Guitar Visual Art

March 16 – April 02 , 2017 Cervantes Institute Gallery The exhibition is dedicated to life and work of Agustin Barrios through lecture, photography and documentary of author Carlos Salcedo from Paraguay.

XVIII Guitar Art Festival dedicates this exhibit to Augustin Barios, known as Mangore, the most famous Paraguayan guitarist and composer of classical music.

The author of the exhibit “Life and work of Augustin Barios-Mangore, Cuan raudo es mi girar!", is Carlos Salsedo Senturion, the admirer of Paraguayan guitarist and composer. Salsedo has been traveling Europe and America for almost two decades – “Road of Mangore” and had been searching for clues that had helped him to deliver this timeless story by documenting, photographing and recording - not only the content but also the context of numerous interviews and scattered archived materials collected on this journey.

In the gallery od Servantes Institute, Belgrade from 16th March to 2 April there will be an exhibit of photographs that document the life and work of Augustin Barios Mangore from 1885 to 1944. The visitors will have the opportunity to get acquainted with the composer by watching film, photographs and attending the lecture about the “South American guitar Chopin” -  as the critics named him.

His opus as a composer is characterized by diversity and a peculiar technique. During his youth, he was under a great influence of Bach and Mozart, but later in his production period Latina American melodies and rhythms prevail. A renowned Australian composer John Williams called him the greatest composer of all times.

He is considered as one of the most influential Latin American composers of the 20h century - he was the first musician who transcribed Bach’s work for guitar and even in 1910. He dedicated himself to recording discs resulting in 50 compact discs.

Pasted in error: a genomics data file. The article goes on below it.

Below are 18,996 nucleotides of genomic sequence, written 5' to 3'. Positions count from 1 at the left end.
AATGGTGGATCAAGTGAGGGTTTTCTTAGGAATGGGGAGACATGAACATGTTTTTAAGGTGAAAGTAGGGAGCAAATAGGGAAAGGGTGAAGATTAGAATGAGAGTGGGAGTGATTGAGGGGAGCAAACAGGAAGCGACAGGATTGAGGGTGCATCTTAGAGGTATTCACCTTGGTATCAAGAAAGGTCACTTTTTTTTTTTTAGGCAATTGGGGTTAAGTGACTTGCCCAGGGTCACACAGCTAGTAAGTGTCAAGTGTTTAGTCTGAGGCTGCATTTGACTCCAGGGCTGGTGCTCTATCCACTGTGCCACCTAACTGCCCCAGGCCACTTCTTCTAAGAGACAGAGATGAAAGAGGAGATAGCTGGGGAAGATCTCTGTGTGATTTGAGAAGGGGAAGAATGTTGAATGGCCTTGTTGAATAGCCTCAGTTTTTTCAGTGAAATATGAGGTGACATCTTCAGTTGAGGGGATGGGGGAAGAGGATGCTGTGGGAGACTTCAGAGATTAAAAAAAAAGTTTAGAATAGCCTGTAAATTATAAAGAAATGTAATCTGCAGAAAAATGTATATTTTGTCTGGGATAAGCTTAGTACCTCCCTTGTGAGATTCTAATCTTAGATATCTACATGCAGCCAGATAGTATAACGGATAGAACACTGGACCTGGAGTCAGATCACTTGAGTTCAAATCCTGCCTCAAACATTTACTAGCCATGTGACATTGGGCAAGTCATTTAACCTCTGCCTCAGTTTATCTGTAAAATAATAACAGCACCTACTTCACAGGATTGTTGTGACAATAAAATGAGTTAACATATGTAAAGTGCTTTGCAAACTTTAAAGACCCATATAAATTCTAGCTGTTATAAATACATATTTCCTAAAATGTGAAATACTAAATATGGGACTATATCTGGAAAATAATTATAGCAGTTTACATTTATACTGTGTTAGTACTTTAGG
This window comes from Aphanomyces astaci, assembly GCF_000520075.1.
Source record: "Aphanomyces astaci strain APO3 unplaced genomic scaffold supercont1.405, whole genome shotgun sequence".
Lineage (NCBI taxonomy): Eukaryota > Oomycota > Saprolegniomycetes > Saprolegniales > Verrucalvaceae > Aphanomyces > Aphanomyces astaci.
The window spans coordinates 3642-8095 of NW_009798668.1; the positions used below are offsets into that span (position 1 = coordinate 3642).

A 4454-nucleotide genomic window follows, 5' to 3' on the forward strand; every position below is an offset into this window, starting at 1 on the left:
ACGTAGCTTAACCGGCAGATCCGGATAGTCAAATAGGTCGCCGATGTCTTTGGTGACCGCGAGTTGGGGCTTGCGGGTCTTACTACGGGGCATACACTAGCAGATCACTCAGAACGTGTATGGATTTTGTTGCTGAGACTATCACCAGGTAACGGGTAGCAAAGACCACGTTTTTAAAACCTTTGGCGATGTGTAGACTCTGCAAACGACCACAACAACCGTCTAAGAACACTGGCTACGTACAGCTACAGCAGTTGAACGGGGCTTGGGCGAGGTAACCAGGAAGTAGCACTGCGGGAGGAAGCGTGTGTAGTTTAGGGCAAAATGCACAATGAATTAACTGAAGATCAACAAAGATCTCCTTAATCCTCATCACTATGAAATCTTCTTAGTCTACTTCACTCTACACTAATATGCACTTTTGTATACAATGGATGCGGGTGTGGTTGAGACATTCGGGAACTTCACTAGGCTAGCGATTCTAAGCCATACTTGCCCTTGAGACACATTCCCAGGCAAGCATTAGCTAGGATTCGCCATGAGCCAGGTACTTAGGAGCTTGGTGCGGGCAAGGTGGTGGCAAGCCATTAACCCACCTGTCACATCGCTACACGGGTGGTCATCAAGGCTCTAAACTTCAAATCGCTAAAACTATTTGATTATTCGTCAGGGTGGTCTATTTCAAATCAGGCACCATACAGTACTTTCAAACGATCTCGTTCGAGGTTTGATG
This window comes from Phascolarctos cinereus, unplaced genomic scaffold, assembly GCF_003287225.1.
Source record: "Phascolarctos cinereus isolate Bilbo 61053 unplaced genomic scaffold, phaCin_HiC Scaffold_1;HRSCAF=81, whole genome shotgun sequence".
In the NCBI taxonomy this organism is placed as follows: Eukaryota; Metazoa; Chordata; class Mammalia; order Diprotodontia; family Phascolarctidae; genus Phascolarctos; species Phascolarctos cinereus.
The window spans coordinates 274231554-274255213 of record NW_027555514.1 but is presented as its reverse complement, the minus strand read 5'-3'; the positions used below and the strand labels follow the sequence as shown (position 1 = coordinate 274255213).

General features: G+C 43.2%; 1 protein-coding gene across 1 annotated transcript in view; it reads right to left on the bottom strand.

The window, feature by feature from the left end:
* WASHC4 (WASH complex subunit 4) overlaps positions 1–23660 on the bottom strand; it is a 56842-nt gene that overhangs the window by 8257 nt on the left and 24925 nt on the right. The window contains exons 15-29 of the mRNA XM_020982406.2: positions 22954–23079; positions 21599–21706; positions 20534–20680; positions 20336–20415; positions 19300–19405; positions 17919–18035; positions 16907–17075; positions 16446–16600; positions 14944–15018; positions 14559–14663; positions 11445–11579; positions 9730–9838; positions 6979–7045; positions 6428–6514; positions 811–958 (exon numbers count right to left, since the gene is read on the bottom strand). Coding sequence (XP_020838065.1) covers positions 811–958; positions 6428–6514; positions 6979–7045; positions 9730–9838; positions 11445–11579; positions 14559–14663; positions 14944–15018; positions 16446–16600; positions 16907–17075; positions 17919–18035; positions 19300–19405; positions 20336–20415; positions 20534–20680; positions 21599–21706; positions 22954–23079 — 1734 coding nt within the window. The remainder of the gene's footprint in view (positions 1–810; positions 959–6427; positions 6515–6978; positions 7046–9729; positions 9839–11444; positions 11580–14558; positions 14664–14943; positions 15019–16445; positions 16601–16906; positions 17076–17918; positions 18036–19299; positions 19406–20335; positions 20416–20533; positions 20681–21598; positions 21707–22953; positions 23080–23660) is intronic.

Agustin Barrios, born May 5, 1885, was the sixth of eight brothers, his parents of Correntine heritage (Argentina). From a very early age Barrios was exposed to folkloric music of the region within a familial context devoted to education, the arts and music. Moving to Asuncion, the capital, in 1899 to attend the Colegio Nacional, Barrios stood out among guitarists formed under Gustavo Sosa Escalada (1877-1943) and Nicolino Pellegrini (1873-1933) at the Instituto Paraguayo Conservatory. A young Barrios excelled in his school studies, but dropped out of high school opting to follow a career path as a professional guitarist.

During a period of two decades (1910-1929) Barrios distinguished himself in Brazil and the region known as Rio de la Plata (Paraguay, Argentina, Uruguay), and from 1930 to 1934 transformed his image, adopting the pseudonym Cacique Nitsuga Mangore, offering performances as “the Paganini of the guitar from the jungles of Paraguay”, accompanied during that period to the end of his days by partner,  Brazilian dancer, Gloria Silva (1903-1965).

After a brief two-year tour (1934-1936) through Europe that took him principally to Belgium, Germany, and Spain, his health failing, Barrios returned to Central America, finally settling in El Salvador in 1939, at the request of his protector, the President of El Salvador, General Maximiliano Hernandez Martinez.  In San Salvador, Barrios dedicated the remainder of his life teaching in the Rafael Olmedo Music School and at home, and putting to paper a large number of works he had failed to publish. Barrios died on August 7, 1944.

Barrios travelled to nearly 25 countries of the Americas and Europe concertizing in countless towns and halls. However, his goal of reaching New York City to record and publish his complete works went unfulfilled. Around the time of his demise, a great many of his works and correspondence were taken from his personal study by students and friends and subsequently lost or misplaced, this fact contributing to the relative anonymity Barrios experienced for more than three decades following his death. Barrios composed around 300 works for guitar, of which 130 are known, and is credited with being one of the first to record commercially for classical guitar beginning in 1913 with the Atlanta and Artigas labels. Today, many of Barrios’ works are recognized as masterpieces and form part of the international concert guitar repertory.